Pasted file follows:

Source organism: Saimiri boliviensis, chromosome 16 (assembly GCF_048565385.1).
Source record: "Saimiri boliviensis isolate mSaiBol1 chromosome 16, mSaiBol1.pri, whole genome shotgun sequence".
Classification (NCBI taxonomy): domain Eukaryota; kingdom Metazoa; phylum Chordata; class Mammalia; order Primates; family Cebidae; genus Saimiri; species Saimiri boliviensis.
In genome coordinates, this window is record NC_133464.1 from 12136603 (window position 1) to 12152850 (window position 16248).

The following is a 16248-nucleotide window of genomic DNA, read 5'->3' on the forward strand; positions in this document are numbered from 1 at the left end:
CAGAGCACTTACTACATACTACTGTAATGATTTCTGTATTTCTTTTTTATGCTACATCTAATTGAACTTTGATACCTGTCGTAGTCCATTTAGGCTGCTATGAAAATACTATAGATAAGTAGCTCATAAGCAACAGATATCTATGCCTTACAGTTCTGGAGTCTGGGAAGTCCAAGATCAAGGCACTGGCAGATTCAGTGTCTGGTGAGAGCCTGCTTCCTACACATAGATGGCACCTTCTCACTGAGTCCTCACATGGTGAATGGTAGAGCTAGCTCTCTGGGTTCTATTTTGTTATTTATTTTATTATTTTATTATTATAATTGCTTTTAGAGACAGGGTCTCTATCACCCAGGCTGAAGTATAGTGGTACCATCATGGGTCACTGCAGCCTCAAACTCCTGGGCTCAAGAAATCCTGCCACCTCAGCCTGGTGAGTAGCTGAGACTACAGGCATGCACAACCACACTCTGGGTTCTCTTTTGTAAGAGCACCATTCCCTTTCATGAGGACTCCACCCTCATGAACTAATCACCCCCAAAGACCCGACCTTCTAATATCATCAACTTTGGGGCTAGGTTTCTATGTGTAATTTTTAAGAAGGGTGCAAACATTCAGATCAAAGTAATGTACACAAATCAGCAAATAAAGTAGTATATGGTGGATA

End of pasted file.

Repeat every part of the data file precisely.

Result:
Source organism: Saimiri boliviensis, chromosome 16 (assembly GCF_048565385.1).
Source record: "Saimiri boliviensis isolate mSaiBol1 chromosome 16, mSaiBol1.pri, whole genome shotgun sequence".
Classification (NCBI taxonomy): domain Eukaryota; kingdom Metazoa; phylum Chordata; class Mammalia; order Primates; family Cebidae; genus Saimiri; species Saimiri boliviensis.
In genome coordinates, this window is record NC_133464.1 from 12136603 (window position 1) to 12152850 (window position 16248).

The following is a 16248-nucleotide window of genomic DNA, read 5'->3' on the forward strand; positions in this document are numbered from 1 at the left end:
CAGAGCACTTACTACATACTACTGTAATGATTTCTGTATTTCTTTTTTATGCTACATCTAATTGAACTTTGATACCTGTCGTAGTCCATTTAGGCTGCTATGAAAATACTATAGATAAGTAGCTCATAAGCAACAGATATCTATGCCTTACAGTTCTGGAGTCTGGGAAGTCCAAGATCAAGGCACTGGCAGATTCAGTGTCTGGTGAGAGCCTGCTTCCTACACATAGATGGCACCTTCTCACTGAGTCCTCACATGGTGAATGGTAGAGCTAGCTCTCTGGGTTCTATTTTGTTATTTATTTTATTATTTTATTATTATAATTGCTTTTAGAGACAGGGTCTCTATCACCCAGGCTGAAGTATAGTGGTACCATCATGGGTCACTGCAGCCTCAAACTCCTGGGCTCAAGAAATCCTGCCACCTCAGCCTGGTGAGTAGCTGAGACTACAGGCATGCACAACCACACTCTGGGTTCTCTTTTGTAAGAGCACCATTCCCTTTCATGAGGACTCCACCCTCATGAACTAATCACCCCCAAAGACCCGACCTTCTAATATCATCAACTTTGGGGCTAGGTTTCTATGTGTAATTTTTAAGAAGGGTGCAAACATTCAGATCAAAGTAATGTACACAAATCAGCAAATAAAGTAGTATATGGTGGATA